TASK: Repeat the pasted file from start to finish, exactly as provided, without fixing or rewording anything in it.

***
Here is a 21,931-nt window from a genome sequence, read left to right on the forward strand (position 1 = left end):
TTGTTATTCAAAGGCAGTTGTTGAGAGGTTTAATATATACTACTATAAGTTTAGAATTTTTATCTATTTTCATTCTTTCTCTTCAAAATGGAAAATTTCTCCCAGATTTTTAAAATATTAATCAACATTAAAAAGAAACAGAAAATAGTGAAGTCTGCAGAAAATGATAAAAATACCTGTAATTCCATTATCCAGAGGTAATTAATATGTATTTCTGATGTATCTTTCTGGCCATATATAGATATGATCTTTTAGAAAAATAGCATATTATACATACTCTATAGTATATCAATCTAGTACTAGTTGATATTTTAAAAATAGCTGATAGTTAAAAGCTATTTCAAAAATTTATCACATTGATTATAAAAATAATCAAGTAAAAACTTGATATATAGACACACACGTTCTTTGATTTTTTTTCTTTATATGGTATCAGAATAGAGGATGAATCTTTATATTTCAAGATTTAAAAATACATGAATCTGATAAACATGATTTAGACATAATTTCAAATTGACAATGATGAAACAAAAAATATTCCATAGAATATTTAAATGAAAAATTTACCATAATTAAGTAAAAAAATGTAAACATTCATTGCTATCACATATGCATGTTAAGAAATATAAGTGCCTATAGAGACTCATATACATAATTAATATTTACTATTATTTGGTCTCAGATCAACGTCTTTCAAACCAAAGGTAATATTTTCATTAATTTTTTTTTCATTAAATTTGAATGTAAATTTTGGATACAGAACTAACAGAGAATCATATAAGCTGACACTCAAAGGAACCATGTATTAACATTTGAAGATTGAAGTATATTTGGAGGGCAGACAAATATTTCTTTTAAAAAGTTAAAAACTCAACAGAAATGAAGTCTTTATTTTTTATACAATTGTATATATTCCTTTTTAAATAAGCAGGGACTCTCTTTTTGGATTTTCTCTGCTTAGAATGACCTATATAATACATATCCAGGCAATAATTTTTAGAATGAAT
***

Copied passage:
Here is a 21,931-nt window from a genome sequence, read left to right on the forward strand (position 1 = left end):
TTGTTATTCAAAGGCAGTTGTTGAGAGGTTTAATATATACTACTATAAGTTTAGAATTTTTATCTATTTTCATTCTTTCTCTTCAAAATGGAAAATTTCTCCCAGATTTTTAAAATATTAATCAACATTAAAAAGAAACAGAAAATAGTGAAGTCTGCAGAAAATGATAAAAATACCTGTAATTCCATTATCCAGAGGTAATTAATATGTATTTCTGATGTATCTTTCTGGCCATATATAGATATGATCTTTTAGAAAAATAGCATATTATACATACTCTATAGTATATCAATCTAGTACTAGTTGATATTTTAAAAATAGCTGATAGTTAAAAGCTATTTCAAAAATTTATCACATTGATTATAAAAATAATCAAGTAAAAACTTGATATATAGACACACACGTTCTTTGATTTTTTTTCTTTATATGGTATCAGAATAGAGGATGAATCTTTATATTTCAAGATTTAAAAATACATGAATCTGATAAACATGATTTAGACATAATTTCAAATTGACAATGATGAAACAAAAAATATTCCATAGAATATTTAAATGAAAAATTTACCATAATTAAGTAAAAAAATGTAAACATTCATTGCTATCACATATGCATGTTAAGAAATATAAGTGCCTATAGAGACTCATATACATAATTAATATTTACTATTATTTGGTCTCAGATCAACGTCTTTCAAACCAAAGGTAATATTTTCATTAATTTTTTTTTCATTAAATTTGAATGTAAATTTTGGATACAGAACTAACAGAGAATCATATAAGCTGACACTCAAAGGAACCATGTATTAACATTTGAAGATTGAAGTATATTTGGAGGGCAGACAAATATTTCTTTTAAAAAGTTAAAAACTCAACAGAAATGAAGTCTTTATTTTTTATACAATTGTATATATTCCTTTTTAAATAAGCAGGGACTCTCTTTTTGGATTTTCTCTGCTTAGAATGACCTATATAATACATATCCAGGCAATAATTTTTAGAATGAAT